I continue to be struck by just how different this second season of Nurarihyon is from the first. It’s a fascinating dynamic when you have the same main character, but effectively a different main character – almost as if there’d been a second season of DN Angel with Dark as the lead.
This episode is loaded with new names and techniques, to the point where I’d almost call it a technical overload. That said, despite the flood of new information things do feel somewhat clearer by the end of the ep. The nature of the Tono Clan is certainly enlightened further – they’re self-referred “Youkai Ninjas” who act as a kind of super-army of combat demons, always neutral in any major conflict but perfectly willing to fight back when threatened. There’s an implication that they have a role as mercenaries too, though their leader refuses to acquiesce to the demands of Kyoto youkai Kidomaru (Kuroda Takaya) , leader of a contingent from Hagoromo-Gitsune’s camp, who arrives asking for strong warriors to take control of Kyoto.
The allusions to the world of Yakuza are clear here, and the subject is even mentioned by members of the Tono Clan. It’s clear why Nurarihyon sent his grandson to this place. Rikuo is far weaker than he ever imagined, and the Tono are uniquely positioned to teach him strength. His grade-school caliber fear is easily cut through by Itaku, who tells him that he must learn what the Tono call “Possession” – the ability to cut through fear with fear. Rikuo commits himself to learn it but doesn’t have much success until he’s forced into combat by Kidomaru, who recognizes him as Nurarihyon’s grandson.
It’s at this point that things begin to get sort of metaphysical. I liked the way Rikuo’s path forward was to meditate on the nature of Nurarihyon – what sort of youkai he is, and what makes him most formidable. If he’s to progress as a fighter Rikuo must use a technique that’s true to his nature, like ice for Yuki-onna and water for a Kappa. But Nurarihyon’s power is nothing to concrete and direct as all that – it’s “the moon that floats on the water”. It’s Kyokasuigetsu – the personification of dreams and illusions. Nurarihyon’s fear is that he’s not really there, only the illusion of him is – but that makes him that much more real in the minds of his foes. it’s a bit new-agey, but actually an interesting concept when you think about it.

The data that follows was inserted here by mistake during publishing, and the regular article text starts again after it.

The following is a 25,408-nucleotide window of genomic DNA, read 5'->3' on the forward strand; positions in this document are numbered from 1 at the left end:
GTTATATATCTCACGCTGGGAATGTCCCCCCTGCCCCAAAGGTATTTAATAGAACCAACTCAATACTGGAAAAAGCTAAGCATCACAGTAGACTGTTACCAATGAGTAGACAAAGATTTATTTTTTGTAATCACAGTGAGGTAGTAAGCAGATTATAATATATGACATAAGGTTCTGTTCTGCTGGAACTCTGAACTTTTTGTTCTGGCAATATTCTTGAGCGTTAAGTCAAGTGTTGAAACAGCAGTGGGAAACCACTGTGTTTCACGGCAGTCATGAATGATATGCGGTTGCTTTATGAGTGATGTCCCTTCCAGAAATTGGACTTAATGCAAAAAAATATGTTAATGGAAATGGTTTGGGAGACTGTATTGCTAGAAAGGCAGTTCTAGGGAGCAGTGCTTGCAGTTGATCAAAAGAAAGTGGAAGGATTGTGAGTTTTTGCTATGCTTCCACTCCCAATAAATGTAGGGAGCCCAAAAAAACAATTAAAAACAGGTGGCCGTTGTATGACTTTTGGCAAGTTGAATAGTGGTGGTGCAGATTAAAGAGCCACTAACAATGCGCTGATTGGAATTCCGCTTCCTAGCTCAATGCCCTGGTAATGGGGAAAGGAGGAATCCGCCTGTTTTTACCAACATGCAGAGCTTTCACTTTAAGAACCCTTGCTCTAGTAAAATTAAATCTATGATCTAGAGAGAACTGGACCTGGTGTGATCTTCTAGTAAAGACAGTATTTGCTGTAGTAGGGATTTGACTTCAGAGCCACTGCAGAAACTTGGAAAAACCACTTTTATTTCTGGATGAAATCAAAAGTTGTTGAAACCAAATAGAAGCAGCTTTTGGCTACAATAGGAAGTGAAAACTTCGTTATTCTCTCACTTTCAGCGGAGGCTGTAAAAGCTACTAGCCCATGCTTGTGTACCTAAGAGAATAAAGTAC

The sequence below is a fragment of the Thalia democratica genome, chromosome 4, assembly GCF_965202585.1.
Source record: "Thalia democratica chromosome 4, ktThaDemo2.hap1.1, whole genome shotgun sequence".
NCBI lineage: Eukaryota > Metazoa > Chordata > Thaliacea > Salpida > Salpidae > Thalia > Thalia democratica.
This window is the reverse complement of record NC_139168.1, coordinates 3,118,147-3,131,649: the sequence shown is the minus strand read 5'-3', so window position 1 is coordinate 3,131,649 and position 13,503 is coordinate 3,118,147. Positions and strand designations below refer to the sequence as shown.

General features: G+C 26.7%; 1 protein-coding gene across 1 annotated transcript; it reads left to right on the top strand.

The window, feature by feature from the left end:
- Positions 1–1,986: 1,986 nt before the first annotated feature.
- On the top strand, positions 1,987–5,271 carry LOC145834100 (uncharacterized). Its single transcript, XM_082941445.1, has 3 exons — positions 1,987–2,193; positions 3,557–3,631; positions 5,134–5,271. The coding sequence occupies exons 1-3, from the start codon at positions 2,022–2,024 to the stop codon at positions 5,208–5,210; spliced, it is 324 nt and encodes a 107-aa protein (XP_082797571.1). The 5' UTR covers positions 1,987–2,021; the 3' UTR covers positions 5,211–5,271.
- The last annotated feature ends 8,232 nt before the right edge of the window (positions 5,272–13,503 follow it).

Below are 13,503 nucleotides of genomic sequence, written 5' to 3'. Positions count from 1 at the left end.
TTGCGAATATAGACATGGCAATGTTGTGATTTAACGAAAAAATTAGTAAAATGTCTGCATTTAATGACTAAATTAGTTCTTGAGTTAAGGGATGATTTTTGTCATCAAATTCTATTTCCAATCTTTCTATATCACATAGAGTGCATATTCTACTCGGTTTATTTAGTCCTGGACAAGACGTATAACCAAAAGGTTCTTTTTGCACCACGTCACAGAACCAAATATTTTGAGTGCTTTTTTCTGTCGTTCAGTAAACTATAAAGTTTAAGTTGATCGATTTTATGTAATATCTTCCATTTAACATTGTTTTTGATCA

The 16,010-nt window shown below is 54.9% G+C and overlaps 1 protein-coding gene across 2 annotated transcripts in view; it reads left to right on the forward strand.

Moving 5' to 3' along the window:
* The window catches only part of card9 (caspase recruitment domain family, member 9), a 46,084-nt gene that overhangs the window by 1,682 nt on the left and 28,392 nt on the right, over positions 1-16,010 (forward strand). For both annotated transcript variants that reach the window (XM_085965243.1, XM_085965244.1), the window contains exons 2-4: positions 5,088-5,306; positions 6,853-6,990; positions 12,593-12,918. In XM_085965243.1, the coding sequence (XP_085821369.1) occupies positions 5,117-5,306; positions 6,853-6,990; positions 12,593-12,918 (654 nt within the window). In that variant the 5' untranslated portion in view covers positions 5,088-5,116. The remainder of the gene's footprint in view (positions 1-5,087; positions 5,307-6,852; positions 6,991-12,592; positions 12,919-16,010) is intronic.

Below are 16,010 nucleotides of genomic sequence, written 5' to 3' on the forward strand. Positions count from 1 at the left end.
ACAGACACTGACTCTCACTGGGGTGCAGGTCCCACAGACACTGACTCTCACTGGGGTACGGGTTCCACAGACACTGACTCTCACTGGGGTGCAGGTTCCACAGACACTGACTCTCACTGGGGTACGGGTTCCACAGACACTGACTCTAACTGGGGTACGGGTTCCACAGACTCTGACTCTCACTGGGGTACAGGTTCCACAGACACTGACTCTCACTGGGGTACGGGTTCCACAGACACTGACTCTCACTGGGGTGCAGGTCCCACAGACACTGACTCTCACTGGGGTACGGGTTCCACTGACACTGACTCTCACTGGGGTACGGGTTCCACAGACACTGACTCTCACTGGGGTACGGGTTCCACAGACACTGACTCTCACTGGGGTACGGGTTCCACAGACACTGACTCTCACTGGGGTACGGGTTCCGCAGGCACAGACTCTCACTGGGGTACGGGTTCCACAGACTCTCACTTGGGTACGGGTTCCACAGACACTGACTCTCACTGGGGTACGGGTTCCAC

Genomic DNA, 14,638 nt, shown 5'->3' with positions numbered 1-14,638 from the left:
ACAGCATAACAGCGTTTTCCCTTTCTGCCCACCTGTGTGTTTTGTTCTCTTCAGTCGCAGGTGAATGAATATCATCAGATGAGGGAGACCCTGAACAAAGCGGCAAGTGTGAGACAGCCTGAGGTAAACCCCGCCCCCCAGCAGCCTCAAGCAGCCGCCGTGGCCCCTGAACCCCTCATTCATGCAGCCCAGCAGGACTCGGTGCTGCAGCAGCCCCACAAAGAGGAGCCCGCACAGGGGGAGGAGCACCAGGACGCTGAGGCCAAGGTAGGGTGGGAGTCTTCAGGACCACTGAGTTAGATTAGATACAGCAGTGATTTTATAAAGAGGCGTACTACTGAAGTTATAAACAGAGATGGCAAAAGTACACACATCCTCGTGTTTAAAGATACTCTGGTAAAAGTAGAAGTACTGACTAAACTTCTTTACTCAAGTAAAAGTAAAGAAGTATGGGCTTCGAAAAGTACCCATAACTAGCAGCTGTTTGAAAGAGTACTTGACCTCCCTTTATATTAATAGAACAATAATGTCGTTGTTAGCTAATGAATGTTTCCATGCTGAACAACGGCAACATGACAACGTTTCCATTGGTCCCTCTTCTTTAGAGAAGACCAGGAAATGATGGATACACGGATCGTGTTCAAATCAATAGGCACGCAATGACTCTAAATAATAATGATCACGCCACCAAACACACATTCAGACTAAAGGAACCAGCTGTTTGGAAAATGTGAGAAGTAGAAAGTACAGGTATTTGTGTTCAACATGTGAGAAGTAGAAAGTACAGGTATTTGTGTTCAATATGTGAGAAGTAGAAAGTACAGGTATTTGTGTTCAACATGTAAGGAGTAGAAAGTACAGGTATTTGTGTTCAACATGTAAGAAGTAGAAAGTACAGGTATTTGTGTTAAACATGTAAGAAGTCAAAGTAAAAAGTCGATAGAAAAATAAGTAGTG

Though Rikuo finally comes to understand this, he’s still a boy – and he still needs the help of his Tono tutors to bring the conflict with Kidomaru to an end. Kidomaru threatens the Tono that if they help the Nura, they’ll die like the Nura – and the Kaikan onmyouji – though whether that’s enough to bring them into the battle with Hagoromo-Gitsune is still unclear. Back in Kyoto things are progressing apace. The eight seals that have held for 400 years are placed in spiral pattern at such famous landmarks as Kiyomizudera, Kinkajuji and Nijo Castle – where the first seal was placed by Hidemoto. According to Hagoromo-Gitsune’s acolyte
Gomijizou Minagoroshi Jizou (Chafurin, wonderfully slimy) they must be broken in order, finishing with the first. Hagoromo’s other followers are inpatient for their bloodbath after 400 years of frustration, but Minagoroshi Jizou seems to be the one in charge, and he has her ear for the moment. For her part, Hagoromo-Gitsune seems content to feast on human liver with a nice Chianti and slink around in grown-up kuropan.
I suspect Rikuo’s time in Tohoku is going to end pretty quickly, as he’ll need to be in Kyoto before things really hit the fan. Yura is already there and the Kiyo Cross will be soon enough, so once he arrives the major parties will be present for the big battle to come – with the exception of Nurarihyon himself and the Tono Clan. Will they journey to Kyoto to enter the fray personally? We shall see soon enough.